--qdf                               \
   --object-streams=disable            \
     input-with-compressed-objects.pdf \
  1. The output of the QDF-mode enforced by the --qdf switch organizes and re-orders the objects neatly. It adds comments to track the original object IDs and page content streams. All object dictionaries are written into a “normalized” standard format for easier parsing.
  2. The --object-streams=disable causes the extraction of (otherwise not recognizable) individual objects that are compressed into another object’s stream data.

The recompress is easy as per [WayBackQPDF Manual:

qpdf /tmp/uncompressed.pdf /tmp/compressed.pdf

The answer is by [WayBack] User Kurt Pfeifle – Stack Overflow who has many other interesting PDF related answers at:


Posted in Development, EPS/PostScript, PDF, Power User | Leave a Comment »

Some tools useful for analysing PDF documents

Posted by jpluimers on 2020/03/05

A while ago, I wanted to analyse the difference of some PDF documents: why they had suddenly grown to twice their size.

[WayBack] Jeroen Pluimers en Twitter: “dat genereren kun je overigens zien als je dezelfde downloads doet, maar dan een fikse periode uit elkaar.…”

There are quite a few tools on [WayBack] Browse Internal PDF Structure – Super User and [WayBack] Best tool for inspecting PDF files? – Stack Overflow, including:

They also made me discover [WayBack] GitHub – pipwerks/PDFObject: A lightweight JavaScript utility for dynamically embedding PDFs in HTML documents documented at [WayBack] PDFObject: A JavaScript utility for embedding PDFs 

This particular case

The quickest way to analyse these for me was [WayBack] PDF Object Browser based on [WayBack] GitHub – brendandahl/pdf.js.utils: PDF.js Utility Files which is also the foundation of [WayBack] Test PDF Creator.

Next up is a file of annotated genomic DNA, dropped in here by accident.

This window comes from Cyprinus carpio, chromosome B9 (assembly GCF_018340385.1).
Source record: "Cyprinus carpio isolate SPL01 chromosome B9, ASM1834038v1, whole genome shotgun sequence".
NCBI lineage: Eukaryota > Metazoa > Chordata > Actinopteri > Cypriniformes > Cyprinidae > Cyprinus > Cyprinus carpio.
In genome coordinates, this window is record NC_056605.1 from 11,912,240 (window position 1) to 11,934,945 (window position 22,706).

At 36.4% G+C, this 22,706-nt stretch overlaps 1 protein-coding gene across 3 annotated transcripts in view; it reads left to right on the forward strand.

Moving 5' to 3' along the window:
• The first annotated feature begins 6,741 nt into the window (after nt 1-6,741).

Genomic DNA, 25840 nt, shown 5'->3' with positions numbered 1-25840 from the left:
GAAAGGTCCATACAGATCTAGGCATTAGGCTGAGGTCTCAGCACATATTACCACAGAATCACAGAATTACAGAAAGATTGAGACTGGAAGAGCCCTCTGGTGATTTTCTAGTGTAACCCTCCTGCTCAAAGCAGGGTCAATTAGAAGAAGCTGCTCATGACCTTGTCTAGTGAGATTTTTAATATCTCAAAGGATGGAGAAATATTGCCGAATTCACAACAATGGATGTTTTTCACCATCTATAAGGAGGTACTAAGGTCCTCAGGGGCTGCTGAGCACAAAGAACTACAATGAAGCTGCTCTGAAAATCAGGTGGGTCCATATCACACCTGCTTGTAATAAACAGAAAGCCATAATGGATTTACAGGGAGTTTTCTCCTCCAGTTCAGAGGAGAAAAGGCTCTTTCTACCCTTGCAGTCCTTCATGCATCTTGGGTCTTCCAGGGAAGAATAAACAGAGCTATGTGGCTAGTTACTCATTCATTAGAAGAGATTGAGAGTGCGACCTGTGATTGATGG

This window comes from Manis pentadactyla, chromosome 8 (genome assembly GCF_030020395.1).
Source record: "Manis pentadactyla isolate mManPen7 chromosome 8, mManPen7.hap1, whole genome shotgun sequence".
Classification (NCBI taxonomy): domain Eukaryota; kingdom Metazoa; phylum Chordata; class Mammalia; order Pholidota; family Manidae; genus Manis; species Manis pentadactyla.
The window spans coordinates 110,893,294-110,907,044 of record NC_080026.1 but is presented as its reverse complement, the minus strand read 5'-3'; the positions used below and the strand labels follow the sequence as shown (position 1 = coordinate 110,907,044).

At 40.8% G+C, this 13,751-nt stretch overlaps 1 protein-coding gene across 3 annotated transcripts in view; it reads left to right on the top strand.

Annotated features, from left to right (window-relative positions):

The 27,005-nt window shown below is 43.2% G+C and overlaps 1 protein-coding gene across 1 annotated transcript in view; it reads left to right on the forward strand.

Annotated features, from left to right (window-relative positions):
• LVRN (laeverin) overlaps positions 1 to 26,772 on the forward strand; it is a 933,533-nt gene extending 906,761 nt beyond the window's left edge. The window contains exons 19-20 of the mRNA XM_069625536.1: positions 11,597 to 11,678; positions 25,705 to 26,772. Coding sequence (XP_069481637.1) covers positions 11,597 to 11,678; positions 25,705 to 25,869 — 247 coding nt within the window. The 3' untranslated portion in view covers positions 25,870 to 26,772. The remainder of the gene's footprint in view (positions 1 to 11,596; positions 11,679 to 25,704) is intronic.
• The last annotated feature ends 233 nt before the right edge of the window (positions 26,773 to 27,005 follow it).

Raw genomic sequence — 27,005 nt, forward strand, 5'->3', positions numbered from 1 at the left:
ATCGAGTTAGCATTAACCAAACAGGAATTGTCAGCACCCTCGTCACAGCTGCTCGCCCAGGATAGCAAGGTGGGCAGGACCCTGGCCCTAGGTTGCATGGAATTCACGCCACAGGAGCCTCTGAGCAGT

It runs in your web browser as local JavaScript, so it is pretty OK to load a PDF file into it: it does no “phone home”.

In this case, for generating PDF files with the same content, ABN AMRO added five Type 3 fonts of which one font was not used at all, and two others used to be Type 1 fonts.

Type 1 fonts (wikipedia)

Type 1 (also known as PostScriptPostScript Type 1PS1T1or Adobe Type 1) is the font format for single-byte digital fonts for use with Adobe Type Manager software and with PostScript printers. It can support font hinting.

It was originally a proprietary specification, but Adobe released the specification to third-party font manufacturers provided that all Type 1 fonts adhere to it.

Type 1 fonts are natively supported in Mac OS X, and in Windows 2000 and later via the GDI API.[2] (They are not supported in the Windows GDI+, WPF or DirectWrite APIs.)

Type 3 fonts (wikipedia)

Type 3 font (also known as PostScript Type 3 or PS3T3 or Adobe Type 3) consists of glyphs defined using the full PostScript language, rather than just a subset. Because of this, a Type 3 font can do some things that Type 1 fonts cannot do, such as specify shading, color, and fill patterns. However, it does not support hinting. Adobe Type Manager did not support Type 3 fonts, and they are not supported as native WYSIWYG fonts on any version of Mac OS or Windows.

So far for optimised PDF rendering…

Being in software development for this long, I am constantly reminded that The inmates are running the asylum – Wikipedia. I can definitely recommend reading “The Inmates Are Running the Asylum: Why High Tech Products Drive Us Crazy and How to Restore the Sanity”, by Alan Cooper:


Posted in Development, EPS/PostScript, PDF, Power User, Software Development | Leave a Comment »